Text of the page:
The Studio Theatre: New Work by Damian Moppett

by Brandon Chow

Offsite: Damian Moppett

Damian Moppett’s work at the Vancouver Art Gallery’s Offsite location fashions concrete space into an imagined stage, and Georgia Street’s sidewalk into front-row seating.

Large Painting and Caryatid Maquette in Studio at Night, colloquially nuanced, describes a large-scale model (maquette) of elements from a portrait of Moppett’s studio, translated into a colour kaleidoscope of Rorschach-esque metal cutouts. While a sculpture of a painting of an art studio sounds like an easy concept at which to throw hipster labels, Moppett’s use of various media in relation to one another reflects a deeper meditation on the progression of art making—something that didn’t immediately appear to me in my experience with this piece, but grew more familiar with an intimate review.

The exhibition features several pieces cluttered in isolation, but impossible to view as a whole without crossing to the other side of Georgia Street (and getting a lucky break with traffic).  I decided to view each piece independently, but from the first glance to the seventh, the figures monkeyed around with my imagination. So I abandoned a freshperspective in favour of the short introductory panel. Returning with new insight into the thematic elements at play, what initially looked to me like a tree sticking out of a cliff continued to look like a tree sticking out of a cliff, but I was able to get a better sense of what Moppett is trying to convey through the structural composition of the piece.

While the players stay fixed to their metal supports, their recital is played out through their arrangement within the stage: crowded, abstract fragments seem to represent the chaotic nature of an art studio, while a glowing light source in the middle of the set illuminates mysterious shadows that I thought added an element of drama to Moppett’s performance. Though it’s often difficult to make sense of the vibrantly painted cutouts—such as the caryatid (female sculpted figure) on the far right, or the presence of a stark grey crane in the backdrop—Moppett’s purpose seems to be more of a commentary on the character of the practice of making art.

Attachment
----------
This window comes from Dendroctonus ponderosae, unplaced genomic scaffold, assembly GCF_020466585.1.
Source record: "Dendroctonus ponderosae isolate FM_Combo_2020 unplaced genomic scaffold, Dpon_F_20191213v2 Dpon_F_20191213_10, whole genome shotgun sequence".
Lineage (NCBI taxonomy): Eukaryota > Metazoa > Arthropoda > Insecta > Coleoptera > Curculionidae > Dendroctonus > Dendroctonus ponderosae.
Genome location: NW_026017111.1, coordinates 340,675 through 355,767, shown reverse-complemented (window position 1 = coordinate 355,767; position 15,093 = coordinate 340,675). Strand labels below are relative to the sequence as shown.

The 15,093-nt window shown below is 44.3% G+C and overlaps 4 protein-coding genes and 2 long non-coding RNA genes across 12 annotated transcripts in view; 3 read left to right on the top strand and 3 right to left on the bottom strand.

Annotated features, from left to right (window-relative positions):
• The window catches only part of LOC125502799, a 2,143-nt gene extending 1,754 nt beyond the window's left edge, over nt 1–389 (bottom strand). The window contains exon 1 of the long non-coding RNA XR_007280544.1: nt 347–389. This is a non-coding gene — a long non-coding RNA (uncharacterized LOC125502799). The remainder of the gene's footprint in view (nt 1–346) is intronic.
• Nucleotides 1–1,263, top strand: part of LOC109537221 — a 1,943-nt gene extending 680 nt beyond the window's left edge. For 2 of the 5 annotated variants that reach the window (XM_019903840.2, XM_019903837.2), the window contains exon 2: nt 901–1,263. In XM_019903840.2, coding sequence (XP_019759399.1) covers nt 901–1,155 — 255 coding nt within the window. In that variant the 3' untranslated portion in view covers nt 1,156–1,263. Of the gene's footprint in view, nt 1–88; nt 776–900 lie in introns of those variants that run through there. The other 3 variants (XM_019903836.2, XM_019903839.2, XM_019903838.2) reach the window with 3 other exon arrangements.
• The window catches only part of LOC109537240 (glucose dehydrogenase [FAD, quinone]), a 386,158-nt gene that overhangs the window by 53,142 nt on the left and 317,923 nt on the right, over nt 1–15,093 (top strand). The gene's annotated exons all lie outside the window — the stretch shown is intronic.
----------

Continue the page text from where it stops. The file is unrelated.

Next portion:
Like the experience of sitting uncomfortably close to a movie screen, it’s unfortunate that the sidewalk on Georgia Street doesn’t provide enough depth to view Moppett’s work in its entirety. But the larger than life, brightly coloured cutouts are enough to make passersby pause in their step. The abstract shapes engage them in thoughtful musing (though I doubt you’ll be able use this to self-diagnose possible psychological disorders), but the concept of art-making presented as a performance is what is really worth considering in front of Moppett’s sculpture.

The Vancouver Art Gallery’s Offsite is located on Georgia Street between Thurlow and Bute, west of the Shrangri-La Hotel. Offsite: Damien Moppett is on view until April 1, 2013.

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